Chris Webb's BI Blog

Analysis Services, MDX, PowerPivot, DAX and anything BI-related

Applying a Function to Every Cell in a Table in Data Explorer (Power Query)

with 2 comments

NOTE: This post was written before Data Explorer was renamed as Power Query. All of the content is still relevant to Power Query.

Now that the PASS Business Analytics Conference is over, I can get back to playing around with Data Explorer and blogging about it. I’ve been working on a fun demo that I’ll try to blog about later this week, but in the course of creating this demo I came across a technique that I didn’t end up using but which I thought deserved a post on its own: how to apply a function to every cell in a table, rather than just every cell in a column.

For example, let’s imagine that you have a table that looks like this:

image

…and you want to add one to every single cell in the table, so you get:

image

It’s possible in the UI by creating lots of custom columns and then deleting the original columns, for sure, but I found a more elegant solution. Here’s the full DE code:

let

    Source = Excel.CurrentWorkbook(){[Name="Input"]}[Content],

    FunctionToApply = (x) =>; x + 1,

    GetColumnNames = Table.ColumnNames(Source),

    TransformList = List.Transform(GetColumnNames, each {_ , FunctionToApply}),

    Output = Table.TransformColumns(Source, TransformList)

in

    Output

Here’s what each step does:

  • Source: gets the data from the Excel table named Inputimage
  • FunctionToApply: defines a new function that takes a single parameter, x, and returns the value x+1. See this post for more details on using function in Data Explorer.image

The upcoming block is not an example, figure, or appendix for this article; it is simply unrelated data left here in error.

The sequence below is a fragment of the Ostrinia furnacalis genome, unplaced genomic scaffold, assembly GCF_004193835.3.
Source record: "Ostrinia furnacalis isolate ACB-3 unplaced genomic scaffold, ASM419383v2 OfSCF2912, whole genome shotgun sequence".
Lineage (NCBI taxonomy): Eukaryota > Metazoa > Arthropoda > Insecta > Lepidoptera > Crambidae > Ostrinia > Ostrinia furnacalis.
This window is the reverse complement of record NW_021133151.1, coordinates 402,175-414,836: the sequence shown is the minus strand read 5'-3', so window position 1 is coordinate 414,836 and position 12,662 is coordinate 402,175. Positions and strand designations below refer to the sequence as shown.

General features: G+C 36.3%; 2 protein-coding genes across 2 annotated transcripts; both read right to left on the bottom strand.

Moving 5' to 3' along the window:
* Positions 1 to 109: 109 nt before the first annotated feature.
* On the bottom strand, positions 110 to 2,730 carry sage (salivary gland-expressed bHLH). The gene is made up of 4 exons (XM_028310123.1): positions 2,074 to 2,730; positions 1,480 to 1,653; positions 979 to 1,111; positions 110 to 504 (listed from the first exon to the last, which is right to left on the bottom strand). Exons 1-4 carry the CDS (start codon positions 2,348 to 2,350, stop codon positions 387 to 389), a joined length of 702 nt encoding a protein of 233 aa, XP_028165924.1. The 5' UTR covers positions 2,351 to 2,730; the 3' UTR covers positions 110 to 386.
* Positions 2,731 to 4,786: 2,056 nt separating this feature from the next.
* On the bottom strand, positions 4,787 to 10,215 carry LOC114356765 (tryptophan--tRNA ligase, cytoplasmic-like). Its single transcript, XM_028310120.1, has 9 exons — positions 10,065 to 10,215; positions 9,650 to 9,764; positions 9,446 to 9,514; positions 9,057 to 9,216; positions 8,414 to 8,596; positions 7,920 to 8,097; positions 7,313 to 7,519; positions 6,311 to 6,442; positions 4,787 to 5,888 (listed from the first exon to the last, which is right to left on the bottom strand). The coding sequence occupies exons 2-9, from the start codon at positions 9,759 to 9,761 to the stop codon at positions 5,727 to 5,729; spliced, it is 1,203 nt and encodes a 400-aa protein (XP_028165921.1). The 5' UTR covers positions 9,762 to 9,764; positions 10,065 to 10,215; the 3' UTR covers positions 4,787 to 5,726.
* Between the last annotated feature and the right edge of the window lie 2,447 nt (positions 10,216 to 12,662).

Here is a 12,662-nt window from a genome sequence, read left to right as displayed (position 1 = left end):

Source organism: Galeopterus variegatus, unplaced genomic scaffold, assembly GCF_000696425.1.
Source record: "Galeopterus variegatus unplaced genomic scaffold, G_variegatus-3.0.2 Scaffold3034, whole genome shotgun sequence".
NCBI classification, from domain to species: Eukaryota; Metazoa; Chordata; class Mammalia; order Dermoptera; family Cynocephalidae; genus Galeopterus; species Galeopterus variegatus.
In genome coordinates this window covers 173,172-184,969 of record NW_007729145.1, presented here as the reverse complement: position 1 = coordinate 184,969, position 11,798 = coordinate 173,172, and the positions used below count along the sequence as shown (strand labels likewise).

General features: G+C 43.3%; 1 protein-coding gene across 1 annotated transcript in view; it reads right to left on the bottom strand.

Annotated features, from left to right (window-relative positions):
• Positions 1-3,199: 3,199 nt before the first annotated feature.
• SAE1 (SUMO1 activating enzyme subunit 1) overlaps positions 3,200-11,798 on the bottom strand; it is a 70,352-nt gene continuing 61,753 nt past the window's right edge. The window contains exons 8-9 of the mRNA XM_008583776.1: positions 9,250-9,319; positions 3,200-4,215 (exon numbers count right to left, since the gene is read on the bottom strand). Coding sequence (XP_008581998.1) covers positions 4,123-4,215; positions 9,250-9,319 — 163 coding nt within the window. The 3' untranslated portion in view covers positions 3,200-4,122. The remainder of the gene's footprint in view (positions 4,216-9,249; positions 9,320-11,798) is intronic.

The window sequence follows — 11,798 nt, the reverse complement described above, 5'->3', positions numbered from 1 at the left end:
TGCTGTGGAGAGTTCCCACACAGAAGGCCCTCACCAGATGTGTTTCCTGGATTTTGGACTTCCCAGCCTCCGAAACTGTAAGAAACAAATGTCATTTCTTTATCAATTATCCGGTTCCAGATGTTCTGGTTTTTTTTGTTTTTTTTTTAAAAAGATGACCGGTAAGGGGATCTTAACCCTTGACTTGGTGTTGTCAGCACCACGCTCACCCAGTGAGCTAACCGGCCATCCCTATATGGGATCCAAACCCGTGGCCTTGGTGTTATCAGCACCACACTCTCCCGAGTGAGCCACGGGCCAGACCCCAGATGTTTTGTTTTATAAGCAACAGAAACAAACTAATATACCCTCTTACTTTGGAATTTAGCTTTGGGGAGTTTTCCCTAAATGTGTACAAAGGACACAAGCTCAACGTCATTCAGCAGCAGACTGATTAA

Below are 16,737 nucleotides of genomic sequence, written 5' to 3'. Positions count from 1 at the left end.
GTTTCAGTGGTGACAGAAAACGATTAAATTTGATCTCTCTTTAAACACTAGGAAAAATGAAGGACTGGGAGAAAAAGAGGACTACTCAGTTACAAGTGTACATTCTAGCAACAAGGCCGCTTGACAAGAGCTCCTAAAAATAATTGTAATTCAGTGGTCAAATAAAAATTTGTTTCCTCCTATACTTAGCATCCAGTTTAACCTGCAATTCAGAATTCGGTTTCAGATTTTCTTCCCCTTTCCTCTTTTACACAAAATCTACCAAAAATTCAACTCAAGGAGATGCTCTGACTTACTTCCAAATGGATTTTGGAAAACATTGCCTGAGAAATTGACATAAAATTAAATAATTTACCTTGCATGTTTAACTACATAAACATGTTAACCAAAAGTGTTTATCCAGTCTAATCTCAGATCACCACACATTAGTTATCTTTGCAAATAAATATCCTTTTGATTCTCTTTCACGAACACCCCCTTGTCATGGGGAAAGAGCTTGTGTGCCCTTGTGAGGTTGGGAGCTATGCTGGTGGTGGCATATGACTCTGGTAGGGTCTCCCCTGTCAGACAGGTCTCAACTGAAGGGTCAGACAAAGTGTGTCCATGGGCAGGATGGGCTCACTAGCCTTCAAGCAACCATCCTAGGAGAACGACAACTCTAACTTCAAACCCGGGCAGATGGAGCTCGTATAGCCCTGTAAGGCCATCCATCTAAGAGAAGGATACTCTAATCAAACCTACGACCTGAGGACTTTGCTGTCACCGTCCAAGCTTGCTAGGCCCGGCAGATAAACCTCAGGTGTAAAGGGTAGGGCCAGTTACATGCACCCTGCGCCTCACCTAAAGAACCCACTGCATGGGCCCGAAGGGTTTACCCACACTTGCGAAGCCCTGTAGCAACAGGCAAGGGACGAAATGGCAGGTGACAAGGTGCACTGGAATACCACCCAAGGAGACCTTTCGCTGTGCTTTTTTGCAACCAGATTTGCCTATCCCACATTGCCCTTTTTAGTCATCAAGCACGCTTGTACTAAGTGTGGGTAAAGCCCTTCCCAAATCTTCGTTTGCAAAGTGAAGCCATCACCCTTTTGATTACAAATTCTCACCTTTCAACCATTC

• GetColumnNames: returns a list object which contains the names of all of the columns in the table returned in the Source step.image
  • TransformList: this is the interesting step! It creates a new list based on GetColumnNames, but whereas GetColumnNames contains just one record per item in the list (the column name), this returns a list of lists, each with two items: the column name and a reference to the function FunctionToApply. It looks like this in the UI:imageIf you click on the first of the list links shown (and this isn’t part of the process, I’m only doing this to show what’s there) you see the following:

    image

  • Output: the list of lists created in the previous step can now be passed to the Table.TransformColumns() function to apply the function FunctionToApply() to every cell in every column in the table.image

I’m sure this is going to be useful to me at some point in the future… You can download the sample workbook here.

Written by Chris Webb

April 16, 2013 at 1:58 pm

2 Responses

Subscribe to comments with RSS.

  1. Interesting post Chris; can’t think of uses off-hand but I am sure this could be useful.

    As an aside, an Excel Pro would never create a lot of extra columns to do something like this, there is a much simpler solution in the UI. Taking your example, we would :
    – enter a 1 in a spare cell somewhere
    – copy the cell with the 1 to the clipboard
    – select the target cells(contiguous, non-contiguos, table with or without headers)
    – Home>Paste>Paste Special and select the Add option in the Operation area
    – now clear the cell with the 1.

    You can add, subtract, multiply, divide very easily using this method.

    Bob Phillips

    April 16, 2013 at 2:30 pm

    • Thanks Bob – what I meant to say was that you could do this by creating custom columns in Data Explorer. But it’s good to know the Excel equivalent too.

      Chris Webb

      April 16, 2013 at 2:49 pm


Leave a Reply

Fill in your details below or click an icon to log in:

WordPress.com Logo

You are commenting using your WordPress.com account. Log Out / Change )

Twitter picture

You are commenting using your Twitter account. Log Out / Change )

Facebook photo

You are commenting using your Facebook account. Log Out / Change )

Google+ photo

You are commenting using your Google+ account. Log Out / Change )

Connecting to %s

Follow

Get every new post delivered to your Inbox.

Join 3,190 other followers

%d bloggers like this: